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Govt removes safety net that allowed platforms like Twitter to not take responsibility for their misuse, officials can be penalised

The IT Act 2000 says that if social media sites don't observe due diligence, which has been defined in the latest guidelines, they will be liable for content posted by users

Government of India today released the guidelines for regulating social media and OTT platforms in the country. The guidelines spell various responsibilities for the social media platforms and OTT content hosts, with additional responsibilities for major social media sites.

One of the most significant provision of these guidelines is that if the social media platforms don’t comply with the provisions prescribed in the guidelines, this will attract penal provisions as per the Information Technology Act. The new guidelines say that the social media intermediaries must follow the due diligence mentioned in it, and if any intermediary does not follow the due diligence, the safe harbour provisions will not apply to them.

The section 79 of the Information Technology Act defines this safe harbour, which basically makes them not liable for any content posted by users on their platforms. It says that an intermediary shall not be liable for any third-party information, data, or communication link made available or hosted by them, provided they themselves didn’t initiate such communication, and observes due diligence under the IT act.

Now these due diligences to be observed by the social media companies have been defined in the new guidelines. It includes various measures they have to perform, like identifying the first originator of any information that appears on social media, not allowing content that is defamatory, obscene, pornographic, paedophilic, inciting violence, against national integrity, misleading, false etc. The platforms also have to remove any such content withing 36 hours of receiving a court order or a government direction to remove such content.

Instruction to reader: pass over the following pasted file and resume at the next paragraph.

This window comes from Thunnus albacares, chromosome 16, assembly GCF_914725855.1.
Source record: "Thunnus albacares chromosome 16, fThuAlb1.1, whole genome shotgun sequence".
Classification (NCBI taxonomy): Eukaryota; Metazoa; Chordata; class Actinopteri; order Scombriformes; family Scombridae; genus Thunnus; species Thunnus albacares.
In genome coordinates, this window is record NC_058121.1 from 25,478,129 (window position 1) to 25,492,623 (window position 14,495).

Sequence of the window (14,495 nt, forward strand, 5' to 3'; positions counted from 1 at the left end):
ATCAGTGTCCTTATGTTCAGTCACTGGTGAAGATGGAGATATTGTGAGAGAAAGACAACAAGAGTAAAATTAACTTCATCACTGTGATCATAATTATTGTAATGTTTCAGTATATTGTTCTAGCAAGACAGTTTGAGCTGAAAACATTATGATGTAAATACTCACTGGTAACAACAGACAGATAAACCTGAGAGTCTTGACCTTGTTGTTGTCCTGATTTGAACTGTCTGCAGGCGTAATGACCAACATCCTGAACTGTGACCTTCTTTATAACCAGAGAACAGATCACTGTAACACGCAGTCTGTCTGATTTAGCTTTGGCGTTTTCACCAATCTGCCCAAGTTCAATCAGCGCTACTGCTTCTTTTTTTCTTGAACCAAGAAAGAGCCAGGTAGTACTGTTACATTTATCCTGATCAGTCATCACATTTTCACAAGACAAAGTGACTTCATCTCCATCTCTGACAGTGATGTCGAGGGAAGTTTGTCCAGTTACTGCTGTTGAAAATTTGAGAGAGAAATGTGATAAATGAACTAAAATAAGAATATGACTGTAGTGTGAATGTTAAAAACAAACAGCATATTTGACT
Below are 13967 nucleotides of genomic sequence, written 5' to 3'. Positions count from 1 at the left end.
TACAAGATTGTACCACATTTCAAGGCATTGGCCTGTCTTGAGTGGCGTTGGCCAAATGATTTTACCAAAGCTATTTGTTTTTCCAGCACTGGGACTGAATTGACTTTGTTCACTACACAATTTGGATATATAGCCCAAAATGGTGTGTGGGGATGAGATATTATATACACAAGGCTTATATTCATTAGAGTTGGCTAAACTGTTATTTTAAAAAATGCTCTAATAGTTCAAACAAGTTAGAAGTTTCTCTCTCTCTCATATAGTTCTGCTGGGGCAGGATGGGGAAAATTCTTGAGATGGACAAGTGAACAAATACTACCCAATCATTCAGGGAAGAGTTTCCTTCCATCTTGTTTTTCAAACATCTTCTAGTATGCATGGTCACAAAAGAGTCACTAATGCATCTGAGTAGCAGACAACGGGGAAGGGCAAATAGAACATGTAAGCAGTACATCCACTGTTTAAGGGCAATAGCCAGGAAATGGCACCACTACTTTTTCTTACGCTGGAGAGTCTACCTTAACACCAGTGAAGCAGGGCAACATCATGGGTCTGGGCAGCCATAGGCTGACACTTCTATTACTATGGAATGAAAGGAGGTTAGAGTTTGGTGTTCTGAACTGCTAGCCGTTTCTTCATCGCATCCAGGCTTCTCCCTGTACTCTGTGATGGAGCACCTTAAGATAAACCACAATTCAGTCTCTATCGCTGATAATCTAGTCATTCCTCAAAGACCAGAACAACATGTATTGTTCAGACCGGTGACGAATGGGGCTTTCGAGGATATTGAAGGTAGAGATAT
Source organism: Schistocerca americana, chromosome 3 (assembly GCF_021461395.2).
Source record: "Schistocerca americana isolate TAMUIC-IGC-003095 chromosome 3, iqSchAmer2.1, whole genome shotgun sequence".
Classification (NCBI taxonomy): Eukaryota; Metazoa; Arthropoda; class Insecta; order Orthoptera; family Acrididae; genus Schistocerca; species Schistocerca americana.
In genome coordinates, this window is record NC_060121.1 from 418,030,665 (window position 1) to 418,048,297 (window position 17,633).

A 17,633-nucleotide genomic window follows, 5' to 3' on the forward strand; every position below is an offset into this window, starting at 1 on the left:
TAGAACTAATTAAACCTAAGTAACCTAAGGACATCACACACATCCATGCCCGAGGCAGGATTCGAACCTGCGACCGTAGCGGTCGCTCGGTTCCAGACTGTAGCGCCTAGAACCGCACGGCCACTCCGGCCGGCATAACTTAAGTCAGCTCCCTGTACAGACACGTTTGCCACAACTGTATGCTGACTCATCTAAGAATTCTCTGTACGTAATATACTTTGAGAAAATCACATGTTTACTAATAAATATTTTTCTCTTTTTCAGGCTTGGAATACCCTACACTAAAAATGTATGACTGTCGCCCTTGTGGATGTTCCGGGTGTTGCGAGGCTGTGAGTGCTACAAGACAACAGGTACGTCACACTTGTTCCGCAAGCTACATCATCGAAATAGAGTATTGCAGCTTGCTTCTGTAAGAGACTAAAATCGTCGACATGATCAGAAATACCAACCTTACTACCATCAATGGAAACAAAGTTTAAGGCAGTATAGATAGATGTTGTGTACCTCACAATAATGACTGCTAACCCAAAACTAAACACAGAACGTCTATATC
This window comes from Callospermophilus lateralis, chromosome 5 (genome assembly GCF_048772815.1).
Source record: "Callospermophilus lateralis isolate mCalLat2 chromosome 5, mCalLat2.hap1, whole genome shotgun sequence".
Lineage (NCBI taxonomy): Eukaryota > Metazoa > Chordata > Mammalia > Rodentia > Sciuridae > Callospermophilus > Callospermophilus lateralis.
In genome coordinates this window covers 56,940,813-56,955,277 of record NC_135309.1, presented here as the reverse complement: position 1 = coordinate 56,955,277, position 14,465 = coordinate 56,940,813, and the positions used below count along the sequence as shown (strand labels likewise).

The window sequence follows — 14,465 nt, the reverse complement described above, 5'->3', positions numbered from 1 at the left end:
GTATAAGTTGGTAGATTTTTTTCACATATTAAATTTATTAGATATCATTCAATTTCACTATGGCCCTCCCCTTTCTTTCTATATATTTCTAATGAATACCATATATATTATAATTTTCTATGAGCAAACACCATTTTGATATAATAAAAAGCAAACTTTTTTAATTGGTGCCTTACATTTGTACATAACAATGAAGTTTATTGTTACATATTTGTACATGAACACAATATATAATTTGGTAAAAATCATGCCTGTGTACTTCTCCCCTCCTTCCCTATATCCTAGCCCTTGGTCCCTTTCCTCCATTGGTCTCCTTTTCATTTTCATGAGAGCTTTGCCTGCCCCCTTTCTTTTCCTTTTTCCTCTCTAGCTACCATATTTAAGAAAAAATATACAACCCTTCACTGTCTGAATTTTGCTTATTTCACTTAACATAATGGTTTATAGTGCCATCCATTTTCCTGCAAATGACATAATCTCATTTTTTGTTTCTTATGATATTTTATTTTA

According to the guidelines, if the social media sites allow such objectionable content to be hosted on their platforms, and don’t remove them even after receiving such orders from courts or government, it will mean that they are not observing due diligence. As a consequence, they will lose the safe harbour in the IT Act that isolates them from content posted on their platforms.

This means, if the social media companies do not comply with the guidelines published today, they will be held responsible for any content which is not allowed as per the guidelines. And, the officials of the social media companies will be liable to be prosecuted for such content. This implies that the social media officials will also be punished according to the nature of the offence, which are defined in the IT Act for various kinds of offences. The punishment defined in the act includes imprisonment for three years for most offences, but life imprisonment for some like cyber terrorism, and also includes fines of various amounts.

This will change how the social media behemoths behave currently, as they often give their own rules and regulations more importance over the law of the land where they operate and often ignore government orders. Recently, Twitter had refused to remove several objectionable posts despite asked by the government of India, and such incidents happen all over the world. But now with the new guidelines, social officials of social media sites can be arrested if they don’t comply with court and government orders.

 

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OpIndia Staffhttps://www.opindia.com
Staff reporter at OpIndia

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